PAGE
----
Here are the lines.  Just set it just behind the blade and file right on the line.  I do a light scoring all the way down the blade so that when I get filing I can keep a rhythm going.  Just file until you see a small flat on the top of each tooth.  I will go more into my method of filing in a later post but I will say keep the flats as long as you can.  Another thing I do is shut off the overhead lights and have only a swing lamp shining behind across the flats.  This is critical. 

Like I said, I will go into greater detail later, but the way I file a blade that is in pretty bad shape, one with misshapen teeth and different heights,  is I sharpen right to left, heel to toe (handle to tip) first filing.  Leave the flats, all you want to do is reduce then by half.  I should have said that you must first joint the tops of the teeth to bring them all even, this is what gives you that flats.  So anyway, joint and sharpen from right to left, heel to toe, cutting the flats in half.  Then flip the saw around and file back the other way, left to right, still heel to toe, this time filing to shiny flats right off. 

When you get to the end,  turn the saw back around, and re-joint it lightly, very lightly.   I then set the teeth,  and joint again once.  Now with the heel at your right, file lightly,  to the toe, flip around and do the last filing, left to right, again heel to toe.  This last one should take off the last glimpse of shiny flats and leave a saw that is sticky sharp.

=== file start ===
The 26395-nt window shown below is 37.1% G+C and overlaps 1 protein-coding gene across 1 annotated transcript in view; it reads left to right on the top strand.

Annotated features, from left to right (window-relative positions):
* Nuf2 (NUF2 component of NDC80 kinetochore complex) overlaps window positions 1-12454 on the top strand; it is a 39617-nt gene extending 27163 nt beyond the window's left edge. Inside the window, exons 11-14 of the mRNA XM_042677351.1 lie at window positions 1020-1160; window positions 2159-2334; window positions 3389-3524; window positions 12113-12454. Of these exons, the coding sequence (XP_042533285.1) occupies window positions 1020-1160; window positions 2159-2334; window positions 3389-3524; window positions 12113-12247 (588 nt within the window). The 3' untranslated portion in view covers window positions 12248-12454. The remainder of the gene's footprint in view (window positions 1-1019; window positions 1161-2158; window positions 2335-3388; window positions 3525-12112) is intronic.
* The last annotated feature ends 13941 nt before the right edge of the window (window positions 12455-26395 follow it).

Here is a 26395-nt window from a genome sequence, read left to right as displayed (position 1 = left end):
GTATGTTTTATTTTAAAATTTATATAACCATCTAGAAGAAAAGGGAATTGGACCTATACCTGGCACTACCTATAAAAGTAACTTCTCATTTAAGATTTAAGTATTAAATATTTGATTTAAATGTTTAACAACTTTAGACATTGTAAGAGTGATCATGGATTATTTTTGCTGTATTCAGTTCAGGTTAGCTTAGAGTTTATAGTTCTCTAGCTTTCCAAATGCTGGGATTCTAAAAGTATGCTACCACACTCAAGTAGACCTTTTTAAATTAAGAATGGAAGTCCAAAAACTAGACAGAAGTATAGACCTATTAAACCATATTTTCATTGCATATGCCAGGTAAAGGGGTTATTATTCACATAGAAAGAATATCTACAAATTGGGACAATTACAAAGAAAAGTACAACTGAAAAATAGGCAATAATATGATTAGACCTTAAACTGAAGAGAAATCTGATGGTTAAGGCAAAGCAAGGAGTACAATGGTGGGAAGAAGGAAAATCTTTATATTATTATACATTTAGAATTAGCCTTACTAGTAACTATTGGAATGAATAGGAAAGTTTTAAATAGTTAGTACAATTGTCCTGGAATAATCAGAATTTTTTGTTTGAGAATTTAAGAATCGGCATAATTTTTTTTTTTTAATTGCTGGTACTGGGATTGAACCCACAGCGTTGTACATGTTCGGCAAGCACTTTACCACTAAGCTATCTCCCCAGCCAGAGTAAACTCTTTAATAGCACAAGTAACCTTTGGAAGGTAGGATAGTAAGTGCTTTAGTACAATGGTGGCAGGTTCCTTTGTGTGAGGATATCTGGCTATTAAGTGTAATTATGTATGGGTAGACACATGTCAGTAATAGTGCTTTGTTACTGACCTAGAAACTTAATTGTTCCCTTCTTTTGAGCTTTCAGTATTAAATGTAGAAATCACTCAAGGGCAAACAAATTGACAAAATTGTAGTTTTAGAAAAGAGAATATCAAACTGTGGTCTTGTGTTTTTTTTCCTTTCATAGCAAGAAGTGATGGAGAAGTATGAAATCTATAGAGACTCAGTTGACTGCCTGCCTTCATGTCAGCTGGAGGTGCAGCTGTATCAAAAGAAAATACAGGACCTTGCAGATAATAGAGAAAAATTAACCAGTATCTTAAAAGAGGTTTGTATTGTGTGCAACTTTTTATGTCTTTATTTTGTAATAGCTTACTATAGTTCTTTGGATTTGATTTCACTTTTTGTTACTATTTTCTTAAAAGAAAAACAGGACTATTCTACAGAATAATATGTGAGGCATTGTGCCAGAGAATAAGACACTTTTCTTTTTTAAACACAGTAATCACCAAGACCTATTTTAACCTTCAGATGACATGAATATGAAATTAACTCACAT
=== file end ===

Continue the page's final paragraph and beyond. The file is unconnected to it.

These are the dovetails I cut with this saw, not bad for a big panel saw.  Usually dovetails should be sharpened as a rip, or a modified rip, but this crosscut did ok.

Below you see a beautiful Atkins Panel Saw.  I like Disston, but Atkins' handles are a lot nicer.  The steel is great and the blade is straight.  I sharpened it as a crosscut, 20º rake, 25º fleam and about 10º slope.  Slope isn't necessary but it does allow more sawdust clearance.  I would sell this one if anyone is interested.  Just let me know via comment or email. 


  1. Hmmm, silver streaks left on your file? I've had that experience but always thought that the file was shot. The next time I'll try undoing the hardening.

    Thanks for giving that tip.

    Terry in Ottawa

    1. Terry, I gathered that from Ron Hock's book, The Perfect Edge. It's how you check to see how successful you were in hardening the steel. If the file will not mark the steel, you hardened it correctly. Then you gotta temper it in an oven. Another great book is Leonard Lee's, the founder of Lee Valley Tools. Both are very well written and informative, I'd get both as they are a toss up.

    2. Where in the world did you get that gorgeous Atkins panel saw? I'd give eye teeth for that one.


    3. Terry:

      Saw still available? Trade you waterstones for the saw? Stones are in the mail, anyway

    4. There are a couple antique shops around, they sell them cheap too. It's funny around here the planes are few and far in between, but there are plenty of really nice saws. I am getting more that I will be selling here and on ebay.